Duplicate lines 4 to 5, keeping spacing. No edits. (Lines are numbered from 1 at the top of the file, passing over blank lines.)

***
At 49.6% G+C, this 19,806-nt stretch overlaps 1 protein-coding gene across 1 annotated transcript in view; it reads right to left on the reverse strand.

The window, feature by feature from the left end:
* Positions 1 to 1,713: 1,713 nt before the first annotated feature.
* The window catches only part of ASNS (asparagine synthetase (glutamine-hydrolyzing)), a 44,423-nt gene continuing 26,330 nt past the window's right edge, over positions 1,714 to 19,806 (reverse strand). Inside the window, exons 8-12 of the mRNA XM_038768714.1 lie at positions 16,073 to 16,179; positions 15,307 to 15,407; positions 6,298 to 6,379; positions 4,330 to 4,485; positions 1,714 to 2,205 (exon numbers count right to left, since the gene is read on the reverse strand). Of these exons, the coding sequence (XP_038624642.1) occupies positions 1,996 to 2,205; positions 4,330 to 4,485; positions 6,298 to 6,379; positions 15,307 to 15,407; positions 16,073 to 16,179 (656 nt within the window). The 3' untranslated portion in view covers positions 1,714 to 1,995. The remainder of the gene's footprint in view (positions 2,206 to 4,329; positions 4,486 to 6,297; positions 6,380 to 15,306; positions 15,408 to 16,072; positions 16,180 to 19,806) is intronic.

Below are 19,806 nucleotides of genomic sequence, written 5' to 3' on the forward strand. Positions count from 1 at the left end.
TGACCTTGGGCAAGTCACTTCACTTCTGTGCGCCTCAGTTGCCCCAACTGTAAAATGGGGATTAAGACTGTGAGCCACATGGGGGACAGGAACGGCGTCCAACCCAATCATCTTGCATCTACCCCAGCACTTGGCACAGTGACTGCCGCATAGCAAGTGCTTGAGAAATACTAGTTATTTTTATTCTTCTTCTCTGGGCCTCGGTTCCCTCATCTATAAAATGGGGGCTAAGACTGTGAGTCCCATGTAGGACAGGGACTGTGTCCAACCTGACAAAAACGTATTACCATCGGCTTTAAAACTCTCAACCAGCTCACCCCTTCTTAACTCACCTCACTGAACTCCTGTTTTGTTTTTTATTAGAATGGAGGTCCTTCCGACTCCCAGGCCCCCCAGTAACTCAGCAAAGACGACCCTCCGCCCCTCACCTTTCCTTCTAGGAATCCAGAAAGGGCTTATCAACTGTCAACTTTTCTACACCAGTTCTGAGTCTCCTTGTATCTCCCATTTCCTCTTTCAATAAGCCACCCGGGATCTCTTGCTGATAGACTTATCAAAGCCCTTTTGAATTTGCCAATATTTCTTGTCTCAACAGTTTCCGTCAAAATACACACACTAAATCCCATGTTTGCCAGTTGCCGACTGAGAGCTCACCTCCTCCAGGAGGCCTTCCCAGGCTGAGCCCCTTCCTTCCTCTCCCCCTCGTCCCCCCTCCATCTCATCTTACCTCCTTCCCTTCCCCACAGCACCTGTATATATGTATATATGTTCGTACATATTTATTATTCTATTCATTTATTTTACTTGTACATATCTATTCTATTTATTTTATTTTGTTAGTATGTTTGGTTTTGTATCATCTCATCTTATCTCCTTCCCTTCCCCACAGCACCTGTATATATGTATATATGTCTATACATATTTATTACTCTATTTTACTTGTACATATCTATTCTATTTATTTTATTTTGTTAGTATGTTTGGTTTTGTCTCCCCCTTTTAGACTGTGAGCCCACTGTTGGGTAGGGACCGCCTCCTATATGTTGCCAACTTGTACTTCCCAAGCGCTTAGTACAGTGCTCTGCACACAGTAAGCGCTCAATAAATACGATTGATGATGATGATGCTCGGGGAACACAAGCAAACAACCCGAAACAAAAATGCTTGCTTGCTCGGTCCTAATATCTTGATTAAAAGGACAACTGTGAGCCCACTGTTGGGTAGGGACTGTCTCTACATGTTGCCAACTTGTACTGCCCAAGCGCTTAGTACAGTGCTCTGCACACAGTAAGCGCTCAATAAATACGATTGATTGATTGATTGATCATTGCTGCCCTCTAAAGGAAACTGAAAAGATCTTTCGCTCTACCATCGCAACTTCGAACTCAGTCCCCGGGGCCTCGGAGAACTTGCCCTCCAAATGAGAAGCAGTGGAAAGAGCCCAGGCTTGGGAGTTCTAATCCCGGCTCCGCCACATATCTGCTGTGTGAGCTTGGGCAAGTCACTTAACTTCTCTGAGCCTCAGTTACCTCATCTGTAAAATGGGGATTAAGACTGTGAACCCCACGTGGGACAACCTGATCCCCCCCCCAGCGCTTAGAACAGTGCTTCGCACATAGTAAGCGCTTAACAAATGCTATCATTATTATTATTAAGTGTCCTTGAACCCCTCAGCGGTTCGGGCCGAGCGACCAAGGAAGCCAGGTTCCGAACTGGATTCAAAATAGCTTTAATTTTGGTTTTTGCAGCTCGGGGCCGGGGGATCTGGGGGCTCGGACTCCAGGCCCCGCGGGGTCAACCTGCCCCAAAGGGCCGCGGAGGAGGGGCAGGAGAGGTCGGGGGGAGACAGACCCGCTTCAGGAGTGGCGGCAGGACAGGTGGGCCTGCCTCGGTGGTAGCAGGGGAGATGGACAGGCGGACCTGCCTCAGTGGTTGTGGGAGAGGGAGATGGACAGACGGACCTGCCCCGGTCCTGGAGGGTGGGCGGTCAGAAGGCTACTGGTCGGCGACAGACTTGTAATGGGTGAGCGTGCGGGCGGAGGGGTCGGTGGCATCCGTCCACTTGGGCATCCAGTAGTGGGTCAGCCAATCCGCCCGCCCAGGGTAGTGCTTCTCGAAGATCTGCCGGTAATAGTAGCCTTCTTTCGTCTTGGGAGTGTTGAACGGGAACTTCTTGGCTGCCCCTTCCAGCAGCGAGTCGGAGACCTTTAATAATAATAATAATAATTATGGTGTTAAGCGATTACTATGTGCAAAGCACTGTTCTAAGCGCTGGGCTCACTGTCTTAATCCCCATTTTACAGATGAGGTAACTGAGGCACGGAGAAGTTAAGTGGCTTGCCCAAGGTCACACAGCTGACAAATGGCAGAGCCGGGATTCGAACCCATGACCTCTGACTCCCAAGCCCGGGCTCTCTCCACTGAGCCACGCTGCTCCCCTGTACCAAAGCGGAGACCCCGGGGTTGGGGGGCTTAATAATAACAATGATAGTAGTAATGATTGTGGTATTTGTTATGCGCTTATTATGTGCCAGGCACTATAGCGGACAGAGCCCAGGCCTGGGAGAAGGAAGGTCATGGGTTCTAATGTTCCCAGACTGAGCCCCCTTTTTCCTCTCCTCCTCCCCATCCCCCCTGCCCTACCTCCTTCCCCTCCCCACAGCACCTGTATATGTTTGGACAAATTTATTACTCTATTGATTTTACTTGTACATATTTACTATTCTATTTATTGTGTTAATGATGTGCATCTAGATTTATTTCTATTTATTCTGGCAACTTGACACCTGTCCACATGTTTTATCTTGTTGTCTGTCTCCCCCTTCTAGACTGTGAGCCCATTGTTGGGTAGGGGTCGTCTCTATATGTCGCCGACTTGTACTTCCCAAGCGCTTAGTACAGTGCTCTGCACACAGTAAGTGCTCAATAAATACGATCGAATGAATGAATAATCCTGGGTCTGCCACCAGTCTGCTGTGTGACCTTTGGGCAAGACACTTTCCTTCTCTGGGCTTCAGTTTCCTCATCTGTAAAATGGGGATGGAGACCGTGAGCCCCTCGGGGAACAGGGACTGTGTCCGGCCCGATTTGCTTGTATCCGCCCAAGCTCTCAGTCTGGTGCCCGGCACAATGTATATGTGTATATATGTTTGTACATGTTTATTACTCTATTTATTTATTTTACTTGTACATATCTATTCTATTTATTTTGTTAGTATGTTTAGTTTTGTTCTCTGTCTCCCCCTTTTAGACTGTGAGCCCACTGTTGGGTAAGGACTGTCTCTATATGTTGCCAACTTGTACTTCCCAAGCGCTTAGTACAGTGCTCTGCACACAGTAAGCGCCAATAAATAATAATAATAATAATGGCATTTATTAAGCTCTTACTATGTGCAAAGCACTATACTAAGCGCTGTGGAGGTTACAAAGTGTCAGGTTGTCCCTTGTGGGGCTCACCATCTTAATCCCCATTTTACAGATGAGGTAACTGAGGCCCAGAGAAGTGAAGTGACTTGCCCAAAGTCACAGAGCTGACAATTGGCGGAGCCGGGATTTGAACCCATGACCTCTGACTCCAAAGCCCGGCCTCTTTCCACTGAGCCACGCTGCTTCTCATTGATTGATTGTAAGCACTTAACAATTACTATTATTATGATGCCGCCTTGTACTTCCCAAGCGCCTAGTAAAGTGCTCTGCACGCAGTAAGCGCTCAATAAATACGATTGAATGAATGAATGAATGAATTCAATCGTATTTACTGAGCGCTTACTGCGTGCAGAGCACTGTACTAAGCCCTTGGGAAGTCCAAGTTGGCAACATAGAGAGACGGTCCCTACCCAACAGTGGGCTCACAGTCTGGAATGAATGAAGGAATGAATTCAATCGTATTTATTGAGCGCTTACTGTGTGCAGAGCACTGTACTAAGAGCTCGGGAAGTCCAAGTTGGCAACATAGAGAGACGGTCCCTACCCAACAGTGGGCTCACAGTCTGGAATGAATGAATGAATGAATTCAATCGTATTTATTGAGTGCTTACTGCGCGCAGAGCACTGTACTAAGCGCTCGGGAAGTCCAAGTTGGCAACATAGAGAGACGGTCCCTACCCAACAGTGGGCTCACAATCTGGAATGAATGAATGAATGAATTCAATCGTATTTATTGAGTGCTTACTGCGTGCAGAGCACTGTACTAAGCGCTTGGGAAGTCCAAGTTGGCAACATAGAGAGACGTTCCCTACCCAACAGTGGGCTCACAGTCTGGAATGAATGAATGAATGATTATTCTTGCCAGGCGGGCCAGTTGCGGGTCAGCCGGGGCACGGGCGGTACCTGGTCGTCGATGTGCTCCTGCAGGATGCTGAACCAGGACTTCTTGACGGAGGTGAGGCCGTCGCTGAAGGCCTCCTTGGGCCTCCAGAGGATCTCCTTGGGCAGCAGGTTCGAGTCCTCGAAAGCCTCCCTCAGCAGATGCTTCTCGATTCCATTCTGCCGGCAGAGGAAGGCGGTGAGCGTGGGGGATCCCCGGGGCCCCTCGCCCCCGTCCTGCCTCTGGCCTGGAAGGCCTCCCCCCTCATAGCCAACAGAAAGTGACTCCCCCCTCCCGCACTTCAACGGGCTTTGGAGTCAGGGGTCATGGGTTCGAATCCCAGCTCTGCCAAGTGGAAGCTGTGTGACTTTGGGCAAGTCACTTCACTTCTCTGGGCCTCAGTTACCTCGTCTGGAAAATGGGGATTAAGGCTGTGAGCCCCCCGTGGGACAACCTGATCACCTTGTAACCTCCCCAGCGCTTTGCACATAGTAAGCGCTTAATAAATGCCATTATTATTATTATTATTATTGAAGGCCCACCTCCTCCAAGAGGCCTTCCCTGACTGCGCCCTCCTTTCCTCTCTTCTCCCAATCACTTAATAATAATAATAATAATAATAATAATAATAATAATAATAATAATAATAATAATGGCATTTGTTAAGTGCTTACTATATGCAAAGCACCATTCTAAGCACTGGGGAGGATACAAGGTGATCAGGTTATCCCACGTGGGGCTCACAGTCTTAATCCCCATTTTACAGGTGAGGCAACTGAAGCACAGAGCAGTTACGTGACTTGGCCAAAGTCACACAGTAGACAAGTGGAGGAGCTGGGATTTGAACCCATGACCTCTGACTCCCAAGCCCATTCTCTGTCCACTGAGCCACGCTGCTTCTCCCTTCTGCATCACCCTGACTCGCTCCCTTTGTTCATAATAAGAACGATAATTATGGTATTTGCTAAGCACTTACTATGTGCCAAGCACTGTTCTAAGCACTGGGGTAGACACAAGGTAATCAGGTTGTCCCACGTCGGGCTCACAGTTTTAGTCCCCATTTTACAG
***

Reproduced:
* The window catches only part of ASNS (asparagine synthetase (glutamine-hydrolyzing)), a 44,423-nt gene continuing 26,330 nt past the window's right edge, over positions 1,714 to 19,806 (reverse strand). Inside the window, exons 8-12 of the mRNA XM_038768714.1 lie at positions 16,073 to 16,179; positions 15,307 to 15,407; positions 6,298 to 6,379; positions 4,330 to 4,485; positions 1,714 to 2,205 (exon numbers count right to left, since the gene is read on the reverse strand). Of these exons, the coding sequence (XP_038624642.1) occupies positions 1,996 to 2,205; positions 4,330 to 4,485; positions 6,298 to 6,379; positions 15,307 to 15,407; positions 16,073 to 16,179 (656 nt within the window). The 3' untranslated portion in view covers positions 1,714 to 1,995. The remainder of the gene's footprint in view (positions 2,206 to 4,329; positions 4,486 to 6,297; positions 6,380 to 15,306; positions 15,408 to 16,072; positions 16,180 to 19,806) is intronic.

Below are 19,806 nucleotides of genomic sequence, written 5' to 3' on the forward strand. Positions count from 1 at the left end.